Google has announced a $13 billion building program across the US during 2019, including new data centers in Nebraska, Nevada and Ohio.
The program, announced by Google CEO Sundar Pichai in a blog post, also includes expansions for facilities in Oklahoma and South Carolina and a new office and data center in Texas.
Where will they be?
These new facilities will grow Google’s US footprint to 24 states and will create more than 10,000 construction jobs, according to Pichai, who added: "Our expansion across the US has been crucial to finding great new talent, improving the services that people use every day, and investing in our business,"
Google did not provide specific locations for the data centers, but some local news sites have already announced the sites where they expect Google to place its new facilities.
In Ohio, 10TV reported that Google plans to develop a $600 million data in the center of New Albany this year, joining both Facebook and Amazon who are either building or have already built data centers there.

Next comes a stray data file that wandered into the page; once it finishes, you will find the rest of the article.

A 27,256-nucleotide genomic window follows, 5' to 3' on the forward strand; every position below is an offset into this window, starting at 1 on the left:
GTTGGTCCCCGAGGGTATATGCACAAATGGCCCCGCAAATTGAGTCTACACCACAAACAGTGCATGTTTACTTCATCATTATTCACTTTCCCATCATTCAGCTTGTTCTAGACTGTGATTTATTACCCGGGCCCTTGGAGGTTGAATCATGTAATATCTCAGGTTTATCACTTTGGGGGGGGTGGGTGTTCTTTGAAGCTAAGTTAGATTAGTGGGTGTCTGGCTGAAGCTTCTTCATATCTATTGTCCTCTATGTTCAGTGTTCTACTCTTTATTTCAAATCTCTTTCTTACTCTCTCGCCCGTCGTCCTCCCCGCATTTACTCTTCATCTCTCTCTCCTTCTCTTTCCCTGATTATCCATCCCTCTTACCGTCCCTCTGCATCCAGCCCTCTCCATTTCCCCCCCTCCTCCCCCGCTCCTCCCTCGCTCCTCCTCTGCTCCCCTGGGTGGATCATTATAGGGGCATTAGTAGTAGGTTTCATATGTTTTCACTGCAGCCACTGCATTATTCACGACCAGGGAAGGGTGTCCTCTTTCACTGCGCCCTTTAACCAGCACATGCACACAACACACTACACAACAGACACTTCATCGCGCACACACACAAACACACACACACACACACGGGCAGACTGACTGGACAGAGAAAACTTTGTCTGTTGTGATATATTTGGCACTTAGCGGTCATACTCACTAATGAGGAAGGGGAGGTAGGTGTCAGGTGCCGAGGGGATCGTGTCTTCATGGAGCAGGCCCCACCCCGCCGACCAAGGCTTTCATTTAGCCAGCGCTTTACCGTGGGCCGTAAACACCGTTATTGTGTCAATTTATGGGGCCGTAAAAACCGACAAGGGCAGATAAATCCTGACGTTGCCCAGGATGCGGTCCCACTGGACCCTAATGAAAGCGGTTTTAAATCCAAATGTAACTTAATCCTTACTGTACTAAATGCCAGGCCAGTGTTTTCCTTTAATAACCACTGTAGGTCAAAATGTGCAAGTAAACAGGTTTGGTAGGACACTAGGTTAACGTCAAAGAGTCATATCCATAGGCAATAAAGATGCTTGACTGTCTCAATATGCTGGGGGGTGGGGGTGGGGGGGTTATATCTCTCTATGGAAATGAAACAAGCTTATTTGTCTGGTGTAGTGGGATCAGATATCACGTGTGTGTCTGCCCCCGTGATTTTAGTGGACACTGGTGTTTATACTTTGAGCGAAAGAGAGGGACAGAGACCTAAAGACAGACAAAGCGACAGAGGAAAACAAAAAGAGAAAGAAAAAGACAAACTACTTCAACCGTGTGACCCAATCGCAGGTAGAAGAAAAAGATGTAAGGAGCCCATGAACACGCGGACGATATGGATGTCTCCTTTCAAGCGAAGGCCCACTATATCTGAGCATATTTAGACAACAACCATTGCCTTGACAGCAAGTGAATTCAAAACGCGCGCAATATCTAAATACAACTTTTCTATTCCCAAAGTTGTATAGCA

Meanwhile in Nevada, officials approved plans late last year for Google to build a $600 million data center near Las Vegas. Google also bought 1,120 acres on land in Tahoe Reno in 2017 for developing a data center, so it is unclear which of these sites will be built upon in 2019.
Nebraska news site 1011 Now is reporting that Google will be opening a data center in Omaha. No other information about the Omaha data center has been released but Google are advertising 13 data center and construction jobs in the area.
In August last year we reported that Google acquired 375 acres of land in Midlothian, Texas for a new data center. When purchasing the site Google operated secretly, obscuring its identity by acting through a temporary company called ‘Sharka’. Facebook also have a data center campus not far from Midlothian in Fortworth, showing signs of Dallas becoming a hub for hyperscale infrastructure.
South Carolina and Virginia locations will see the expansion of existing data centers. Google will also invest $600m into its Pryor, Oklahoma data center.